FIG. 1 depicts an example schematic diagram of an inverter. As shown in FIG. 1, the inverter 100 includes a p-type transistor 102 (e.g., a P-channel MOSFET) and a n-type transistor 104 (e.g., a N-channel MOSFET). The p-type transistor 102 and the n-type transistor 104 each include a gate electrode associated with a gate structure, a source electrode associated with a source region, and a drain electrode associated with a drain region. The gate electrode of the p-type transistor 102 is configured to electrically connect to the gate electrode of the n-type transistor 104 and receive an input signal 106. The drain electrode of the p-type transistor 102 or the drain electrode of the n-type transistor 104 is configured to generate an output signal 108 in response to the input signal 106. The source electrode of the p-type transistor 102 is biased at a predetermined voltage 110 (e.g., VDD), and the source electrode of the n-type transistor 104 is biased at another predetermined voltage 112 (e.g., VSS). For example, the voltage 110 is higher than the voltage 112.

FIG. 2 depicts an example diagram showing an inverter chain fabricated in multiple layers of a semiconductor structure. As shown in FIG. 2, the inverter chain 202 that includes six inverters is fabricated in a semiconductor structure 200. Specifically, the semiconductor structure 200 includes two device layers 204 and 206. The inverters 208, 210 and 212 are formed in the first device layer 204, and the inverters 214, 216 and 218 are formed in the second device layer 206. The six inverters are connected in cascade to form the inverter chain 202. Particularly, an input terminal of each inverter is connected to an output terminal of a previous inverter in the chain, and an output terminal of each inverter is connected to an input terminal of a next inverter in the chain. In some embodiments, the inverter chain 202 includes multiple inverters (e.g., more than or less than six inverters) formed in the two device layers 204 and 206. In certain embodiments, the semiconductor structure 200 includes multiple layers (e.g., more than two layers) for fabricating the inverter chain 202. As an example, each inverter includes a n-type transistor (e.g., n-MOSFET) and a p-type transistor (e.g., p-MOSFET), similar to the inverter 100.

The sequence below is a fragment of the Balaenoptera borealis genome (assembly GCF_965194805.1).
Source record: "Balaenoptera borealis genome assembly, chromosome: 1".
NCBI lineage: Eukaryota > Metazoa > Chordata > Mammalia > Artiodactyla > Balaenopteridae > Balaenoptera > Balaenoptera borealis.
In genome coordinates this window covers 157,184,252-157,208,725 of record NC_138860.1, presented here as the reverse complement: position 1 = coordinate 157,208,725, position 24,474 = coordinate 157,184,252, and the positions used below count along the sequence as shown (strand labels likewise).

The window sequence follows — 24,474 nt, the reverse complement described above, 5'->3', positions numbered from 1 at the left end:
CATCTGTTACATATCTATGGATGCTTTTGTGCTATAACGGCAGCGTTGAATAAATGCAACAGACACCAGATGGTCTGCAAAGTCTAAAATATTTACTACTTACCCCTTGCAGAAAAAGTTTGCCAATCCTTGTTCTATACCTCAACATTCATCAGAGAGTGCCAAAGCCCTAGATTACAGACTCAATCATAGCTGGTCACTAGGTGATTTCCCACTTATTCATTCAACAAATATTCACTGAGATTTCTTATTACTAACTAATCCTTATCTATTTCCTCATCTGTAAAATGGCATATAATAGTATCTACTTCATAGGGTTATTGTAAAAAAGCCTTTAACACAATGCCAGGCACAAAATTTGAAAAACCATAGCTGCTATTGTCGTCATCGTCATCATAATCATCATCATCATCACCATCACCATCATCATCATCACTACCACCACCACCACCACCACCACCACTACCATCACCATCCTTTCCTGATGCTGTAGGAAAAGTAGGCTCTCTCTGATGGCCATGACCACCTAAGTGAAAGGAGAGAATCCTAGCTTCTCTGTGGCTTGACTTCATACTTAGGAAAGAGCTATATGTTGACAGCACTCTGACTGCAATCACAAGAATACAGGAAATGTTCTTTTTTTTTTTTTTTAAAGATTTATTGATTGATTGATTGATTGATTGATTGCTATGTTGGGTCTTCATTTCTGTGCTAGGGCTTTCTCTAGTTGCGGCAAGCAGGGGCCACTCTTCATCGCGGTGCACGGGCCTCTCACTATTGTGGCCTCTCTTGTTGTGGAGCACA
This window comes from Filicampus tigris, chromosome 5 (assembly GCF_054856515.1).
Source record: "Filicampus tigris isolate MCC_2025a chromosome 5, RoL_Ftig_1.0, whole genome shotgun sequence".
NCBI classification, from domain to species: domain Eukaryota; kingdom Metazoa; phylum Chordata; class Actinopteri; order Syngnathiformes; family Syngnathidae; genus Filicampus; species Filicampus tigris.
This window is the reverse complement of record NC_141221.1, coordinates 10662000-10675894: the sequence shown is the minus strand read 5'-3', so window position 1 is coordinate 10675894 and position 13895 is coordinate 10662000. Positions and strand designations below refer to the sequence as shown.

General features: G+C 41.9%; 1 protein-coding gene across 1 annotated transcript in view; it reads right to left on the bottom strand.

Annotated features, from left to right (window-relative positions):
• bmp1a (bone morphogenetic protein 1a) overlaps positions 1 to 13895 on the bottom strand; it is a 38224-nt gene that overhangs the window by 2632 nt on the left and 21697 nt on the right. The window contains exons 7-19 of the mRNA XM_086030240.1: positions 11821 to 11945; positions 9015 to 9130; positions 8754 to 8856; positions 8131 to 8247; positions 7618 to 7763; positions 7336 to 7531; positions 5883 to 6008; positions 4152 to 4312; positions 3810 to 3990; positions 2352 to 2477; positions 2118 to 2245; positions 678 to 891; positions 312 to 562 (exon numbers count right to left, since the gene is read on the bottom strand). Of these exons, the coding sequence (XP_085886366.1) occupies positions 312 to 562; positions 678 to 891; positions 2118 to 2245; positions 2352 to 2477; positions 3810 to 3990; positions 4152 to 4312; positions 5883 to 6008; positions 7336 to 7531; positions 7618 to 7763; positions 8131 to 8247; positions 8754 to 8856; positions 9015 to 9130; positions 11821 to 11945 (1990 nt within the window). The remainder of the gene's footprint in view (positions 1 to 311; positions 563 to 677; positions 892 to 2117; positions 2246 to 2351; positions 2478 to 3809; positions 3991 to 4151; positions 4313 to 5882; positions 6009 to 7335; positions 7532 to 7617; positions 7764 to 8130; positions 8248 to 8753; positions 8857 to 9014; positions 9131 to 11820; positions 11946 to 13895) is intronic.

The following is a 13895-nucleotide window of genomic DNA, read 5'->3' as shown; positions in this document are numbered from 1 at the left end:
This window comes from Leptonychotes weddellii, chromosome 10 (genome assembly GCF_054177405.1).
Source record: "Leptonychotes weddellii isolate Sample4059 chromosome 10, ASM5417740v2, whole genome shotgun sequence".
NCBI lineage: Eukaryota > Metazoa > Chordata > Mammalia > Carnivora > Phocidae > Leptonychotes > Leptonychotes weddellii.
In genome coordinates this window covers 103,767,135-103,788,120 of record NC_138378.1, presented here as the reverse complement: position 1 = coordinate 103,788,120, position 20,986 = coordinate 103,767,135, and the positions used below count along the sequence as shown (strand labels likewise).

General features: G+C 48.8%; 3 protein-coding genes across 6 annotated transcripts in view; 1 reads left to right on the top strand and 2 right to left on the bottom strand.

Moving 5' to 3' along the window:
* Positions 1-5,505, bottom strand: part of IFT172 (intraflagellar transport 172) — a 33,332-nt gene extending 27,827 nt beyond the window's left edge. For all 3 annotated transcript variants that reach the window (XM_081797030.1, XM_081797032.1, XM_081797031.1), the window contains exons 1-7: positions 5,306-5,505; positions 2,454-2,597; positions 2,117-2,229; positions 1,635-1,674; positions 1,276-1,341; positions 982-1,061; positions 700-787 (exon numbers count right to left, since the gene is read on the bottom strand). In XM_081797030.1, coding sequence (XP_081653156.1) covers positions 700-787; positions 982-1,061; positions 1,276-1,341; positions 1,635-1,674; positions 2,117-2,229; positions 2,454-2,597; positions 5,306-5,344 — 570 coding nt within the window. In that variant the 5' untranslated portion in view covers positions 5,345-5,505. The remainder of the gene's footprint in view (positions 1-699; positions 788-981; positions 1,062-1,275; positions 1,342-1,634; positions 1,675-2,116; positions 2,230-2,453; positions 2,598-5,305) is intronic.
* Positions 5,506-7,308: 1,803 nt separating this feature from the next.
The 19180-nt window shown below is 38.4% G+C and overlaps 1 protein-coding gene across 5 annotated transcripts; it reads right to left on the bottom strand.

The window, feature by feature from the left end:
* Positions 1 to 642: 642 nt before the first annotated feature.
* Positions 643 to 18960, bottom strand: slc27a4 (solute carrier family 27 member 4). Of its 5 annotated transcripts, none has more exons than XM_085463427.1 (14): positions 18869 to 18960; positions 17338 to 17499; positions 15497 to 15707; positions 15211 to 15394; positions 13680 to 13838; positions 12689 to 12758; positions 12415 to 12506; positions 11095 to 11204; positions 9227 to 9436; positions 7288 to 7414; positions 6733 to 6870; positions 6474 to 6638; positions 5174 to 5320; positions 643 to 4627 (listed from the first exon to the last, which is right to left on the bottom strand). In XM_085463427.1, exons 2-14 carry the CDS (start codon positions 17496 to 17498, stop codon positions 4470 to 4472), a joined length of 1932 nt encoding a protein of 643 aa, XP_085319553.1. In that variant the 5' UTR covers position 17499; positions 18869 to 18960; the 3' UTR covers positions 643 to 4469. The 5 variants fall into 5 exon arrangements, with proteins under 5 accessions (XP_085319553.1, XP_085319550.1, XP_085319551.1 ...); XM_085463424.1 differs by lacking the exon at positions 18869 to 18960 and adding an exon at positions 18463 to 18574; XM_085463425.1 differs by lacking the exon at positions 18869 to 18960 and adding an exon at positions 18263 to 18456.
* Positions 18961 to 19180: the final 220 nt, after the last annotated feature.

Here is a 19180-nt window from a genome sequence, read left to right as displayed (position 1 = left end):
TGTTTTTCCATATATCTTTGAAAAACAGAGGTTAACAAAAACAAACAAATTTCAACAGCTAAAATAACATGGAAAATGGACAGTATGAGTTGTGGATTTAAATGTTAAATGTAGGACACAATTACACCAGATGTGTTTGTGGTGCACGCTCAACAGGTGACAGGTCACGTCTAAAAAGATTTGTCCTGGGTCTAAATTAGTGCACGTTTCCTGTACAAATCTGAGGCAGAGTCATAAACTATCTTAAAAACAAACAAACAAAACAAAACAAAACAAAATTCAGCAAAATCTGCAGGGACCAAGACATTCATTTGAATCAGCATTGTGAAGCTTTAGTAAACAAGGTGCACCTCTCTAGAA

FIG. 3(a)-FIG. 22(d) depict diagrams showing an example process for fabricating the first device layer 204 of the multi-layer semiconductor structure 200. As shown in FIG. 3(a), a semiconductor-on-insulator (SOI) wafer is used for fabricating the multi-layer semiconductor structure 200. A buried oxide layer 302 is formed on a bulk silicon substrate 304, and one or more layers of channel material layer 306 are formed on the buried oxide layer 302. For example, the channel material layer 306 includes silicon, germanium, silicon germanium, gallium arsenide, or other suitable materials. FIG. 3(b) and FIG. 3(c) depict cross-sectional views along two cutlines “cutline-1” and “cutline-2” respectively for the structure shown in FIG. 3(a).

As shown in FIG. 4(a), a number of fin structures are formed in the channel material layer 306 through photolithography and etching (e.g., dry etching or wet etching) on the SOI wafer. For example, one or more fin structures 402 are formed to be active regions of n-type transistors (e.g., n-channel MOSFETs), and one or more fin structures 404 are formed to be active regions of p-type transistors (e.g., p-channel MOSFETs). FIG. 4(b) and FIG. 4(c) depict cross-sectional views along the cutlines “cutline-1” and “cutline-2” respectively for the structure shown in FIG. 4(a). Then, well implantation is performed on the fin structures 402 and 404, as shown FIG. 5(a), and cross-sectional views along the cutlines “cutline-1” and “cutline-2” are shown in FIG. 5(b) and FIG. 5(c) respectively. As an example, a high-temperature annealing (e.g., at about 1000° C. for 10 seconds) follows to reduce defects and activate dopants.

An interfacial dielectric layer is formed on the fin structures, and a gate-structure layer is deposited and planarized, e.g., through chemical mechanical planarization/polishing (CMP). The gate-structure layer is then patterned through photolithography and etching (e.g., dry etching, wet etching), and the interfacial dielectric layer is etched, as shown in FIG. 6(a). A cross-sectional view along the cutline “cutline-2” is shown in FIG. 6(b). For example, the interfacial dielectric layer includes silicon oxide, hafnium oxide, aluminum oxide, or other suitable materials. The gate-structure layer includes polysilicon, aluminum, copper, tungsten, or other suitable materials. In some embodiments, the interfacial dielectric layer includes a thin interfacial layer (e.g., silicon oxide) and a high-k layer (e.g., Al2O3, HfO2) formed through a low-temperature chemical process (e.g., at about 200° C. to about 300° C.). For example, a low-temperature high-pressure annealing (HPA) process is performed to reduce the interfacial defects. In certain embodiments, a high-temperature annealing (e.g., rapid thermal annealing) is carried out, e.g., at about 800° C. to about 900° C. for a short time period.

Spacers (e.g., silicon nitride, TEOS) are formed (e.g., at about 650° C. to about 700° C.) to generate a structure as shown in FIG. 7(a). Cross-sectional views along the cutlines “cutline-1” and “cutline-2” are shown in FIG. 7(b) and FIG. 7(c) respectively. For example, as shown in FIG. 7(b), gate structures for the inverters 208, 210 and 212 are formed. Source/drain regions are then grown epitaxially (e.g., at about 680° C. to about 750° C.), and a subsequent implantation (e.g., n+ doping) is performed, as shown in FIG. 8(a). Cross-sectional views along the cutlines “cutline-1” and “cutline-2” are shown in FIG. 8(b) and FIG. 8(c) respectively. In some embodiments, the implantation is replaced with in situ doping. For example, a high-temperature annealing is performed to reduce defects and activate dopants.